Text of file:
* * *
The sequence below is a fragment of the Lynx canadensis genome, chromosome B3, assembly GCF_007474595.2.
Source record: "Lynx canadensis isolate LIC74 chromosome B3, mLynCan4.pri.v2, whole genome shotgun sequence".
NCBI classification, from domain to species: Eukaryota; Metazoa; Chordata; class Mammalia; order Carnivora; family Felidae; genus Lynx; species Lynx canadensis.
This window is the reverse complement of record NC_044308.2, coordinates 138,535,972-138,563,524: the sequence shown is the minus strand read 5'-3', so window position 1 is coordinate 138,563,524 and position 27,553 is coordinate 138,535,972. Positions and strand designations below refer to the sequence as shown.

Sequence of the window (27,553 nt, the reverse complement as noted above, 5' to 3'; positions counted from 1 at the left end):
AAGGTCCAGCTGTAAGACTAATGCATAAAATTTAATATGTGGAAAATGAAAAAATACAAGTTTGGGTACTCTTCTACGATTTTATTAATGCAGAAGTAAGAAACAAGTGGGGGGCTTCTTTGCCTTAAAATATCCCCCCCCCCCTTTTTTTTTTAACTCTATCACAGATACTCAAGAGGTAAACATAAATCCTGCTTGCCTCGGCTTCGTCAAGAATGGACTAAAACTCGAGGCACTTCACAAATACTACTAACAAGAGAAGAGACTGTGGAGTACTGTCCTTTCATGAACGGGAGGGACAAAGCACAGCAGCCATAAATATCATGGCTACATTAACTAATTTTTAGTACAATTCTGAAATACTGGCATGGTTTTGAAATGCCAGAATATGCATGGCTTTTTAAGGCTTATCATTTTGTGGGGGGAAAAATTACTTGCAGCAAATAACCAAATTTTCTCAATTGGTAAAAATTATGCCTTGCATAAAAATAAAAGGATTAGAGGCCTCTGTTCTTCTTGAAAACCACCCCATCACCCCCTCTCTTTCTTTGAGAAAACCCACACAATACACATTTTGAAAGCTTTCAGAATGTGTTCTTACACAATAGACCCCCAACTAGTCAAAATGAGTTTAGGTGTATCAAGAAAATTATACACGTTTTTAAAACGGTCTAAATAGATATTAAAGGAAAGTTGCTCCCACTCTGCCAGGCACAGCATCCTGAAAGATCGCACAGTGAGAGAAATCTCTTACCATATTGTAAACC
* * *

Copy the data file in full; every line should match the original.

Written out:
The sequence below is a fragment of the Lynx canadensis genome, chromosome B3, assembly GCF_007474595.2.
Source record: "Lynx canadensis isolate LIC74 chromosome B3, mLynCan4.pri.v2, whole genome shotgun sequence".
NCBI classification, from domain to species: Eukaryota; Metazoa; Chordata; class Mammalia; order Carnivora; family Felidae; genus Lynx; species Lynx canadensis.
This window is the reverse complement of record NC_044308.2, coordinates 138,535,972-138,563,524: the sequence shown is the minus strand read 5'-3', so window position 1 is coordinate 138,563,524 and position 27,553 is coordinate 138,535,972. Positions and strand designations below refer to the sequence as shown.

Sequence of the window (27,553 nt, the reverse complement as noted above, 5' to 3'; positions counted from 1 at the left end):
AAGGTCCAGCTGTAAGACTAATGCATAAAATTTAATATGTGGAAAATGAAAAAATACAAGTTTGGGTACTCTTCTACGATTTTATTAATGCAGAAGTAAGAAACAAGTGGGGGGCTTCTTTGCCTTAAAATATCCCCCCCCCCCTTTTTTTTTTAACTCTATCACAGATACTCAAGAGGTAAACATAAATCCTGCTTGCCTCGGCTTCGTCAAGAATGGACTAAAACTCGAGGCACTTCACAAATACTACTAACAAGAGAAGAGACTGTGGAGTACTGTCCTTTCATGAACGGGAGGGACAAAGCACAGCAGCCATAAATATCATGGCTACATTAACTAATTTTTAGTACAATTCTGAAATACTGGCATGGTTTTGAAATGCCAGAATATGCATGGCTTTTTAAGGCTTATCATTTTGTGGGGGGAAAAATTACTTGCAGCAAATAACCAAATTTTCTCAATTGGTAAAAATTATGCCTTGCATAAAAATAAAAGGATTAGAGGCCTCTGTTCTTCTTGAAAACCACCCCATCACCCCCTCTCTTTCTTTGAGAAAACCCACACAATACACATTTTGAAAGCTTTCAGAATGTGTTCTTACACAATAGACCCCCAACTAGTCAAAATGAGTTTAGGTGTATCAAGAAAATTATACACGTTTTTAAAACGGTCTAAATAGATATTAAAGGAAAGTTGCTCCCACTCTGCCAGGCACAGCATCCTGAAAGATCGCACAGTGAGAGAAATCTCTTACCATATTGTAAACC